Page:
Parisians awoke this morning in a daze after the worst night of violence the city has experienced since the Second World War. It was, according to one resident who spoke to Maclean’s by telephone, horrific. “It felt like the entire city was under seige,” Romana Hanif said. “Everyone I know locked themselves in their homes and followed the events on television.”
A day later, many of those people are still staying home. In the aftermath of a coordinated terrorist attack claimed by the self-styled Islamic State, a metropolis famous for its street life has retreated into itself, searching out safety in the deadbolt privacy of homes and apartments.
“I went out this morning and there were only a few people on the streets,” Christophe Bardeche, another resident told Maclean’s via Facebook chat. “Place de la République has more police than civilians. Gatherings and all demonstrations are forbidden.”
According to French media, the death toll could have been much worse. Two of the attackers were both headed to a soccer match between France and World Cup champions Germany, attended by French President Francois Hollande. Both had tickets to the match but were stopped by security before they could enter the stadium. The two then fled, detonating their suicide belts outside of the stadium, killing at least three people.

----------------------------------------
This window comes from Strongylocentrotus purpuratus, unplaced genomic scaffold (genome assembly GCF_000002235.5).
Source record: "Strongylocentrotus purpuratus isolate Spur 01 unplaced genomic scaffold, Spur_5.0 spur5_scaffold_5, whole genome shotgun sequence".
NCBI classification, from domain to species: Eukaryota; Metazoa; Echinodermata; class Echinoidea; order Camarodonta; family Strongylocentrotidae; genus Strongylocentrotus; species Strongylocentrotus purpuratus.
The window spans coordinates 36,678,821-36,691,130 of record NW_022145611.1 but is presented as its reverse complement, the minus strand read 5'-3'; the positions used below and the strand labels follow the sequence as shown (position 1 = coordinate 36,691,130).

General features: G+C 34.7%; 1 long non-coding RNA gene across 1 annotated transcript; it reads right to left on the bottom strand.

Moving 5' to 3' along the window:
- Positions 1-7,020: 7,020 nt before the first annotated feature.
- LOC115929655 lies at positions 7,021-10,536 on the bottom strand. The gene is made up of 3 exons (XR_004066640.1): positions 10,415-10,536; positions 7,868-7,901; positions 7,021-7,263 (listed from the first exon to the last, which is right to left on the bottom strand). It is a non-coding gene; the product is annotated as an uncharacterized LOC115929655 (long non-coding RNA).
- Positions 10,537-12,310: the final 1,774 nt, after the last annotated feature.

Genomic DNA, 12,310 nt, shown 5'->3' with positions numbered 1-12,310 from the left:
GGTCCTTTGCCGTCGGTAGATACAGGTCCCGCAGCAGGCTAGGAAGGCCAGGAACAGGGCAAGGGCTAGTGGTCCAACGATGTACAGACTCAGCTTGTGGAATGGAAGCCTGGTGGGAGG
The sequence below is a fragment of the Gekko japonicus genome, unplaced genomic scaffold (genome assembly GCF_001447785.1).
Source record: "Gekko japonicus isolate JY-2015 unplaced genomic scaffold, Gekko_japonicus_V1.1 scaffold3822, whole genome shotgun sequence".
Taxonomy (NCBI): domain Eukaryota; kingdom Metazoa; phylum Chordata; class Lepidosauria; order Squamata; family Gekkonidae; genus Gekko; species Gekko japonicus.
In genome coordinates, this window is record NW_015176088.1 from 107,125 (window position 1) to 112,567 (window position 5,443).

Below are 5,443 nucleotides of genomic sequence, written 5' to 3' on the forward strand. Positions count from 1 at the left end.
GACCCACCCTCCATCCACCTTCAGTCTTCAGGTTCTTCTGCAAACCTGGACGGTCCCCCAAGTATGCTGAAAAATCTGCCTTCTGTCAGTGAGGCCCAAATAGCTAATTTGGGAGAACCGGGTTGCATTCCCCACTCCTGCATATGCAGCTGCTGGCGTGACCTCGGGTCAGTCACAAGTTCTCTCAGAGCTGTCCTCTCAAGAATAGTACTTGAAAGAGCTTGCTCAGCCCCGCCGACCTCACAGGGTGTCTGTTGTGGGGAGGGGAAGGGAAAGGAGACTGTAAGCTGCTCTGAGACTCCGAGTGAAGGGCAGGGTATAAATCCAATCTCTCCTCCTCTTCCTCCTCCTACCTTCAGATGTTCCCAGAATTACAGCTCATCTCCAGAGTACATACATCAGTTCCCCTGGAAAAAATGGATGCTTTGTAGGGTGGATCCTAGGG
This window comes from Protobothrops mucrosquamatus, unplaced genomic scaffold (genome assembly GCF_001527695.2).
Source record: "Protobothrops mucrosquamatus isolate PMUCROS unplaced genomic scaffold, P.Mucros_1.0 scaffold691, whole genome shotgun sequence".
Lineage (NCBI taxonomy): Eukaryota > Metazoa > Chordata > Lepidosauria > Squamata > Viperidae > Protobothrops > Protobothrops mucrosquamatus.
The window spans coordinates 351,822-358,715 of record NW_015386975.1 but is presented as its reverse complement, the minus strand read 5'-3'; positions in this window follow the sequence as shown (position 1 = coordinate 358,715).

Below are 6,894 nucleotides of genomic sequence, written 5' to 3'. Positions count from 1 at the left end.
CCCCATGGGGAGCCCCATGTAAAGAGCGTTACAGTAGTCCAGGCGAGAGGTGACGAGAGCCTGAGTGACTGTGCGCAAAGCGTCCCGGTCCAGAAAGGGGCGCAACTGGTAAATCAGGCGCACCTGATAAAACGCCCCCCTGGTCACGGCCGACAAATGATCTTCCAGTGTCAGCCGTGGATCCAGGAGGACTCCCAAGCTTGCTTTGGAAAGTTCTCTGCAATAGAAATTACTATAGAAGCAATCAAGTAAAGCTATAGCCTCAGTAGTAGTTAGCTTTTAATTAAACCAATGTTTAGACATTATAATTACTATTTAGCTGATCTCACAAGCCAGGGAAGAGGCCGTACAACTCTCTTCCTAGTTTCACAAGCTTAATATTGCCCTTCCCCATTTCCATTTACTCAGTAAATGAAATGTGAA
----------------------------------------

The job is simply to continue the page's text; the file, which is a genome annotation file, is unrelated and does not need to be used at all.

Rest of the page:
Still, the extent of the damage, beyond lives lost and those permanently maimed, has been devastating for a nation reeling from earlier attacks, including the storming of the offices of satirical magazine Charlie Hebdo and a Jewish bakery in January.
But this time, something was different. The scale and coordination has prompted some harsh language from the French president. “We will be merciless toward the barbarians of Islamic State group,” he said, adding that the attacks were an “act of war” and France would take “appropriate action.”
What that response would be remains unclear. France has been an active participant in the bombing campaign targeting Islamic State in Iraq and Syria. In recent months, that campaign has begun to take its toll on the group, which may help to explain why it is now changing strategy and focusing on targets abroad.